Today we started our animation focus week with an exercise where one person would walk and someone behind them would follow and try to walk in exactly the same manner.
At first we all studied the mirroring of one pair and tried to distinguish what it was that stopped the copied walk from being identical.
Power centres [PC] were discussed and it was raised that a character's PCs have a lot to do with emotion, sexuality and gender.
Furthering the look into gender, in groups we were lined and stood with our backs to the other groups. The aim of this exercise was to collect reference of angles in terms of posture, etc. We concluded with the result that generally males stand with their legs apart and tend to be more centrally balanced, whereas females will be more likely to stand with weight on one leg; more of a slump.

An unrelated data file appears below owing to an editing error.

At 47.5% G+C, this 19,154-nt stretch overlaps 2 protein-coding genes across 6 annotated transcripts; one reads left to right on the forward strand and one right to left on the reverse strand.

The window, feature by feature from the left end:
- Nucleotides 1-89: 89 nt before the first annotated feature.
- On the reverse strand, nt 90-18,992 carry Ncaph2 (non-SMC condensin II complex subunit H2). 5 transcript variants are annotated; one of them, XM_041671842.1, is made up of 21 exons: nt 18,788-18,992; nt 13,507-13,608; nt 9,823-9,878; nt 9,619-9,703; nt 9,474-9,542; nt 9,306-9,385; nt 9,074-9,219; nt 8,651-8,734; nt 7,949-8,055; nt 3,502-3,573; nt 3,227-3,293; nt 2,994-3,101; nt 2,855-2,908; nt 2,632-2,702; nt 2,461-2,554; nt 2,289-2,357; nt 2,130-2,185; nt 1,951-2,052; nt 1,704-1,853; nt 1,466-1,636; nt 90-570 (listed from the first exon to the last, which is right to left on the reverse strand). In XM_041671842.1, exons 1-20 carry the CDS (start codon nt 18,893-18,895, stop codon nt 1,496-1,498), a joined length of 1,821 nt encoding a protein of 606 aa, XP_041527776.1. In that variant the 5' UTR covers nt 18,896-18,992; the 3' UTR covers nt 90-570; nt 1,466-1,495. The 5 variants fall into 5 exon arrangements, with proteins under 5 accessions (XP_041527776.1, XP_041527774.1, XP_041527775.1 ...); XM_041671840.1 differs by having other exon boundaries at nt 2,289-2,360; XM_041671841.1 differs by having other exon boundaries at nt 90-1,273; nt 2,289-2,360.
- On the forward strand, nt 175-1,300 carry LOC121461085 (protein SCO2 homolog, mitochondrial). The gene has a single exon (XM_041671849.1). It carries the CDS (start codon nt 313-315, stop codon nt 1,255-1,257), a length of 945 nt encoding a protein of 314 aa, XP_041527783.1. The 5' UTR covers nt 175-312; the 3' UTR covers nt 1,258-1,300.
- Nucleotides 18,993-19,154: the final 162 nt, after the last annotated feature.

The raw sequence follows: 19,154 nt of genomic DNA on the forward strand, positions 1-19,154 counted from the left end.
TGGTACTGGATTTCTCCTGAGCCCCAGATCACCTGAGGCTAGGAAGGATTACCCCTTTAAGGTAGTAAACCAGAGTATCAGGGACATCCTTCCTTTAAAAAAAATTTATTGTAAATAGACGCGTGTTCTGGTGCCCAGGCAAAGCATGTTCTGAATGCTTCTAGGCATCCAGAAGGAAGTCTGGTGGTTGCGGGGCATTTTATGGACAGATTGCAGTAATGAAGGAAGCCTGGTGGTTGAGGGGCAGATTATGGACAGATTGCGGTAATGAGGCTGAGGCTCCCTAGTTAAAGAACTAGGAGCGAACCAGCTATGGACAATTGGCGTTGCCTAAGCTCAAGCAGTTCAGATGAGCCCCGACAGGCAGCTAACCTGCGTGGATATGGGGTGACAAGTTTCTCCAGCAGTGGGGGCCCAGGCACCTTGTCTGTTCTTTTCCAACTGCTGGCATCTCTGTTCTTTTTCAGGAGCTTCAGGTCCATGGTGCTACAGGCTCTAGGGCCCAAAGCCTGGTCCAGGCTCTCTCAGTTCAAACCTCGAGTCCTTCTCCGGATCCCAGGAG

We next collected reference of the walks of three females and three males. It was interesting to see, even within the same gender how different character's walks can be.
Hips are what leads a character's walk. Susannah Shaw raised that this comes more naturally the 3D computer animators due to the nature of the environment whereas stop-motion may struggle with the notion. The idea is easier to communicate in terms of puppets. In order to move a puppet, you usually need to move the hips first or you won't be able to move the limbs.
After a break to collect further reference material of male and female walks (realistic, not cartoony) we started out trying a walk cycle of each gender with a rig provided by Campbell McAllister. The exercises will be continued tomorrow..